Chris Grayling thinks nostalgia can fix the east coast mainline. He’s wrong | Ian Jack
I thrill to memories of steam trains hurtling past my home. But blaming nationalisation for ruining a golden age is misguided
Struggling to supply a lick of bright paint to his plans for the east coast mainline, Chris Grayling, the transport secretary, settled on the word “iconic”. He told the Commons on Wednesday that the new, publicly owned operator scheduled to replace the failed Virgin-Stagecoach combine next month will be called the LNER. “One of Britain’s iconic rail brands … the London North Eastern Railway,” he said, getting it half right as usual: the original title had a conjunction – it was the London and North Eastern Railway – which gives a truer idea of its scope. Without the conjunction, it might be a suburban transport network that reaches no further than Enfield. With it, you have a notion of the 500-mile line that connects London King’s Cross to the great cathedrals of York and Durham, and skirts the North Sea all the way from Alnmouth to Aberdeen.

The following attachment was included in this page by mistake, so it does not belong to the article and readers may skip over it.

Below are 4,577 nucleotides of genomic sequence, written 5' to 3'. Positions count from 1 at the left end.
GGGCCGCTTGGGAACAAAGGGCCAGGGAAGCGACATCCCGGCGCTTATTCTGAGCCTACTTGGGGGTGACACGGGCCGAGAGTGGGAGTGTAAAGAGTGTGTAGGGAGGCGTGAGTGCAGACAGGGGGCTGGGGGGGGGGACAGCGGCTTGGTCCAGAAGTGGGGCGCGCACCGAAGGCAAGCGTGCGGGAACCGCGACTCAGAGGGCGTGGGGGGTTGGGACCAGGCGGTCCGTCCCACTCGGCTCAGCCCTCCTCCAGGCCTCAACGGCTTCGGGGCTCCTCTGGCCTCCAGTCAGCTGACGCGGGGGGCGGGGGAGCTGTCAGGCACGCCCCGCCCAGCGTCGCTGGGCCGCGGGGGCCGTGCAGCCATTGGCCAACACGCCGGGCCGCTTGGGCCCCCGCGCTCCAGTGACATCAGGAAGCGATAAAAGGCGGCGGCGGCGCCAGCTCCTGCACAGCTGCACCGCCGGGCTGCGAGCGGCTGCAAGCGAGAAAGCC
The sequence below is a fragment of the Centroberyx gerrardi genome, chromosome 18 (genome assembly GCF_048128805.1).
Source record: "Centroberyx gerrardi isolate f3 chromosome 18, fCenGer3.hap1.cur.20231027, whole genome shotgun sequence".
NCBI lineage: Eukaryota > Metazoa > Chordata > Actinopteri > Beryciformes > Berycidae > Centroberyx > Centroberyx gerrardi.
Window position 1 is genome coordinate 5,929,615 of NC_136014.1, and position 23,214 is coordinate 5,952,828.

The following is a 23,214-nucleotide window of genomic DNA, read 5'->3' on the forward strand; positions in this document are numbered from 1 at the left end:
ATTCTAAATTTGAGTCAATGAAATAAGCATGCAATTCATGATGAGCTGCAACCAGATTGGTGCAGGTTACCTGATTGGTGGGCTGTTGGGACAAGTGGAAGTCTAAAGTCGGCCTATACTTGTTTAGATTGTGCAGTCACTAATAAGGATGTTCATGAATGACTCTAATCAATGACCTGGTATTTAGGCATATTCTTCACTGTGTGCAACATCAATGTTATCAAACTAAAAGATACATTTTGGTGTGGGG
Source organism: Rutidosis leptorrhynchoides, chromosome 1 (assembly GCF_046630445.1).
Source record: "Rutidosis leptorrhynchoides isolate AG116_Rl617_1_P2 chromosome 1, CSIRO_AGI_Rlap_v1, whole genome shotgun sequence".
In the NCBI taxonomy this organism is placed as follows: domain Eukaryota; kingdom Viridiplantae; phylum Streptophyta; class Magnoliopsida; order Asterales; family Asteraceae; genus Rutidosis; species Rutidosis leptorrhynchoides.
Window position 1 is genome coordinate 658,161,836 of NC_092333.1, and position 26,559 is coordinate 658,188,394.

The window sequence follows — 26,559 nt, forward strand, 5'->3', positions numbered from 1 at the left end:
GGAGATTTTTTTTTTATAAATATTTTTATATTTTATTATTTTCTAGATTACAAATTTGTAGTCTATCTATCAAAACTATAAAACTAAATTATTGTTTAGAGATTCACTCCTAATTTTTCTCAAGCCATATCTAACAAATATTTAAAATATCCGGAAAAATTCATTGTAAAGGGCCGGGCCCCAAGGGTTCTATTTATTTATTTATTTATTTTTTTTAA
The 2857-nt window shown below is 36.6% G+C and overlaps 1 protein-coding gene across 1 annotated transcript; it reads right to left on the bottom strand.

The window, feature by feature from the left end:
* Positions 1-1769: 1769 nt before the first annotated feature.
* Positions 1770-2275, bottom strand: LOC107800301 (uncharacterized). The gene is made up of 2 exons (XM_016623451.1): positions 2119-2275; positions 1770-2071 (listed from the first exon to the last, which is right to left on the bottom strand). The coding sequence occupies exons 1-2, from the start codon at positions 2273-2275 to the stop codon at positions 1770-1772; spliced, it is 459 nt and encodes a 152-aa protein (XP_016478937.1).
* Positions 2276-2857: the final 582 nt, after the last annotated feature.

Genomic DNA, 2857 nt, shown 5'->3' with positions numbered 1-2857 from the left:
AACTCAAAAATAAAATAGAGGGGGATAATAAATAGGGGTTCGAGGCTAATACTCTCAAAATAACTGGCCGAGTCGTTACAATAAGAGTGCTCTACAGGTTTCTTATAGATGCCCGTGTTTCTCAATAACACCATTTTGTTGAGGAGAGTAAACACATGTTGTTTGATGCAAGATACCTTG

At Carlisle, my brother pointed out an ‘apple-green’ LNER engine. I never saw one so unforgettably green again
Source: Guardian Transport